A former Afghan government official recently alleged that some members of President Ashraf Ghani’s administration were trading government positions for sexual favors. In a recent TV interview, General Habibullah Ahmadzai, a former security adviser to President Ghani, leveled these allegations. They were widely shared on social media, triggering an outcry in the war-torn country.
Ahmadzai, who resigned from his post to contest in parliamentary elections, claimed that some officials “were working systematically to promote adultery in the palace.”
Mariam Wardak, another former government official, backed Ahmadzai claims in her interview with an Indian TV channel. Later, she changed her position, saying she only wanted to highlight the level of corruption in Afghanistan.
Ghani’s office promptly responded by ordering an investigation into Ahmadzai’s claims.
“We have formed a commission to look into the allegations,” Jamshid Rasuli, as spokesman for the attorney general, told DW.
“We have asked Mr. Ahmadzai to submit documents that support his claims by the end of this Thursday,” he added.
Discrimination against women
It is not the first time that sexual harassment allegations have rocked Afghanistan. Last year, Keramuddin Keram, the president of the Afghanistan Football Federation, and five other officials were suspended by FIFA after some female footballers accused them of sexual and physical abuse.
The players later said that life became more difficult for them after they spoke out against sexual abuse, as their families asked them to stop playing football. Female government officials say the presidential palace controversy is having a similar effect on them.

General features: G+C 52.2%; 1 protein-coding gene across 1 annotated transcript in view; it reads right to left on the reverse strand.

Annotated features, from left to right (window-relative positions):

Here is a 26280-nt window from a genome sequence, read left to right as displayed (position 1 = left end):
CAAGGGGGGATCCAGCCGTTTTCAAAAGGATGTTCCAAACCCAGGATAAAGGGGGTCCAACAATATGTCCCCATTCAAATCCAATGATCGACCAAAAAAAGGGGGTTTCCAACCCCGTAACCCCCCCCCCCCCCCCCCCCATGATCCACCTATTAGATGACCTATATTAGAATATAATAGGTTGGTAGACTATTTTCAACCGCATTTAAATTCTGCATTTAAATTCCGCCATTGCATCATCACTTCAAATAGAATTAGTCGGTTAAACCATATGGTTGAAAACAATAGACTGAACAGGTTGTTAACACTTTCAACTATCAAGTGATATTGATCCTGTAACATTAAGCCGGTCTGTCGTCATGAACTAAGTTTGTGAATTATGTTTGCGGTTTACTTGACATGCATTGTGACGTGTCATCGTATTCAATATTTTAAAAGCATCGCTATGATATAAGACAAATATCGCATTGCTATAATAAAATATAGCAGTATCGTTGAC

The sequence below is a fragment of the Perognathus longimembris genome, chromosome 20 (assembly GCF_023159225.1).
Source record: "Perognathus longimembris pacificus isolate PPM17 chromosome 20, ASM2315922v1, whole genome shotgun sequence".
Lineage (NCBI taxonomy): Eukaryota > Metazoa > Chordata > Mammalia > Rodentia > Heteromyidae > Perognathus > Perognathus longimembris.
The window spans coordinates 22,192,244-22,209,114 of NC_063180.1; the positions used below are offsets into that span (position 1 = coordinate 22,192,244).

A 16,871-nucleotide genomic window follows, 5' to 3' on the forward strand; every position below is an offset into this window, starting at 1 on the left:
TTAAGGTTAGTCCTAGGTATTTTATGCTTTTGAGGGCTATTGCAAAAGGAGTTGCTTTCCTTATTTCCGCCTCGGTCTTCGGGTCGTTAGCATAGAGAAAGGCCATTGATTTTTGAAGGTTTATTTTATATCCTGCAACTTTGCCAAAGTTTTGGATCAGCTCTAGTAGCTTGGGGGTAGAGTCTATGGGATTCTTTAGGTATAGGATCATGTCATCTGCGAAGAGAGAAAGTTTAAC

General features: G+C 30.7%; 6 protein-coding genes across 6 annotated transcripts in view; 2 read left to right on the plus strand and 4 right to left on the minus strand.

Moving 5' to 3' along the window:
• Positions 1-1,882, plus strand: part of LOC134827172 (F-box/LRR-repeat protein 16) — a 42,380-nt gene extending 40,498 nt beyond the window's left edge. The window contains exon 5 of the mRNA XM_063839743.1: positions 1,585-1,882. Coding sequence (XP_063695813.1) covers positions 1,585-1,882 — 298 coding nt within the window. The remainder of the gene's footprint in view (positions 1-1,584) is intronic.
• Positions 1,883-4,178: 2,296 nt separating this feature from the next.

“Some people even shared my pictures on social media, asking their friends’ opinions on what sexual favors I might have traded to get my job,” Zarifa Ghafori, one of only two female mayors in Afghanistan, told DW.
“I was hurt by the social media comments and discussions that emerged as a result [of the controversy],” she said, adding that it is already very difficult for Afghan women to hold public office in a male-dominated society.
“Painting all women with the same brush and leveling vague allegations on media will make things worse for women who work for the government,” she added.
Women in Afghanistan enjoy more freedom than they did under Taliban rule, from 1996 to 2001, when they were barred from going to school and working in offices and public places. Even after 18 years since the US toppled the Islamist regime, Afghan women continue to face widespread gender discrimination.
Blaming the victims
“Everyone is talking about how some women may have traded sexual favors to take government positions instead of condemning alleged perpetrators,” Mahboba Rasuli, a Kabul-based women’s rights activist, told DW.
In case these allegations are proven, investigators should share their findings in a way that does not put other female government officials under social pressure, Rasuli insisted.
Afghan rights activists demand that the government must not compromise on women’s rights while negotiating a political settlement with the Taliban. Rasuli is of the view that the presidential palace controversy could jeopardize this demand. “What message does it send to the Taliban? They can now justify their anti-women stance by questioning the integrity of female government officials.”
Read more: Afghanistan: Peace without women’s rights?
Additional reporting by Shakeela Ibrahimkhail.